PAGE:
An audience watching a film in a wood-panelled hall with blue lighting and a large screen displaying a movie scene.
Hidden Cinema. The Chapel, Oxford House, Bethnal Green Road, Tower Hamlets, Greater London. © Historic England Archive. DP150912.
Hidden Cinema. The Chapel, Oxford House, Bethnal Green Road, Tower Hamlets, Greater London. © Historic England Archive. DP150912.

What Kinds of Benefits Should We Be Offering Board Members, and How Do We Communicate These to Potential Board Members?

What is this resource for?

Our research shows that heritage boards struggle with recruiting diverse trustees. This resource is designed to give you guidance on how to communicate the benefits of being on a heritage board to potential trustees.

This advice was produced on behalf of Historic England by Getting on Board.

This resource forms part of a wider strand of work around heritage board diversity. For other resources in this series, see the 'Inclusive governance boards and diverse trustees' section of the Inclusive Heritage Advice Hub.

What are the key points?

  • The benefits of being a trustee may not be obvious and should be carefully considered when advertising an opportunity
  • The stories of current board members are some of the most compelling ways to encourage potential trustees to apply
  • Benefits are defined in different ways for different people, so there should be a flexible approach to individual applicants
  • Potential board members may have many misconceptions which act as barriers that the current board must work to dispel

What are some of the key benefits new trustees can expect?

New trustees can bring their diverse perspectives to reveal potential gaps in decision-making. They will help to change the status quo and contribute to richer stories. Trusteeship is, for the most part, an unpaid voluntary role. To better showcase a wider and more diverse view of heritage and attract candidates to join your board, you will need to consider potential barriers to them joining and different ways to attract them.

To inspire future trustees, share board members' stories of their passion for the sector and how they have been able to use their influence. Use these as inspiration for future trustees. Share stories of people who have followed 'non-linear' pathways to join the boards of heritage sector organisations to inspire the confidence to apply.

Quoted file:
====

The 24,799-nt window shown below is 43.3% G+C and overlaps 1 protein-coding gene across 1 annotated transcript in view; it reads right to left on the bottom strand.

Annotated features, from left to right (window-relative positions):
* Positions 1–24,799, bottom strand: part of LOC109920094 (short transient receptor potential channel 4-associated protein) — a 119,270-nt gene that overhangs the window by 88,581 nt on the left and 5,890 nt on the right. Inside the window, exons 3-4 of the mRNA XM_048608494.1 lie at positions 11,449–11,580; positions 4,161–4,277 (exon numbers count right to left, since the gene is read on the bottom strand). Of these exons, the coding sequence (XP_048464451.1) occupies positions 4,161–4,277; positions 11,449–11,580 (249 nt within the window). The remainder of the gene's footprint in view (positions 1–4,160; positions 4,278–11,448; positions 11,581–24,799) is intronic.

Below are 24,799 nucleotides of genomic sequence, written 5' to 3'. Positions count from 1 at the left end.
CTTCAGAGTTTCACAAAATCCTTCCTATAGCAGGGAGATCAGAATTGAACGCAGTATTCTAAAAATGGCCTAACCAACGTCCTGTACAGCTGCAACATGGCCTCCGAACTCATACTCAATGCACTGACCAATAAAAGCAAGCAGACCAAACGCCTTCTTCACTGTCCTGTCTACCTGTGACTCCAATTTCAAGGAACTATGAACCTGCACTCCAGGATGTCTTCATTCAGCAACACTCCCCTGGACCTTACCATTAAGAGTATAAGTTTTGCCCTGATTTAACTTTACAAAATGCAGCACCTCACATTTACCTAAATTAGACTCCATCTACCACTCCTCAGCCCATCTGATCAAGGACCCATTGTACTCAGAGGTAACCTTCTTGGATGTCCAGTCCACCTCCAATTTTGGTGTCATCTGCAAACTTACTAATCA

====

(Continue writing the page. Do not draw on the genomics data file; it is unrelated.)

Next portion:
There are multiple benefits of heritage boards that you can articulate to potential board members, including:

  • An increased pride of place or pride in a specific type of heritage
  • The opportunity to learn new professional skills such as fundraising, marketing, finance and human resources
  • The opportunity to learn new 'soft' skills such as decision-making, risk awareness and negotiation
  • Experience in the charity sector
  • Understanding of the challenges others face
  • Improved wellbeing by making a difference to causes that matter to them
  • Give to charity, non-financially

It is a myth that diverse candidates don't want to join boards. Be aware that some people may not know there is an opportunity to join your board; they might have a fixed view of heritage or perceptions of your current board, or there may be other practicalities that are putting people off from applying.

What sort of misconceptions may potential Board members have, and what kind of barriers might they face?

Based on anecdotal feedback to Getting on Board, here are a few reasons that prevent people from applying to join boards:

  • "I don't know what a trustee is"
  • "I've never seen any adverts for trustee positions"
  • "People like me don't become trustees"
  • "I don't know how to apply"
  • "I don't see myself reflected in what they're asking for in the advert"

It's up to you to convey benefits that will attract people from diverse backgrounds to join your board. You'll need to invest time and resources in this step. Before you start, consider how you will make new board members feel welcomed and included, particularly if they are an 'only' (meaning the only person on the board holding a particular characteristic). Nobody wants to be a token appointment; we recommend that you recruit at least 2 individuals with a particular characteristic at a time.

Think about how you will remove potential barriers. Review your expenses policy to make it easy and discreet to claim out-of-pocket expenses such as travel, accommodation, and childcare.

In England and Wales, for inclusion purposes (if your governing document allows you to and is suitable), you can additionally pay trustees for their time spent as trustees where this would otherwise be a barrier to their participation.

Be prepared to get some things wrong despite your best efforts. Maybe you already have. Don't let it deter you. The more honest and open you are about your efforts to diversify your board, the more respect and understanding you will earn from the communities you serve, particularly when you respond swiftly and sincerely.

As interviewees in the Historic England focus groups for the 'Barriers and Enablers to Board Diversity in the Heritage Sector' report advised: "Don't let perfect be the enemy of good", and if you have not been successful in recruiting diversely, don't give up. Instead, "reflect on the process and learn – think about what else could be done next time."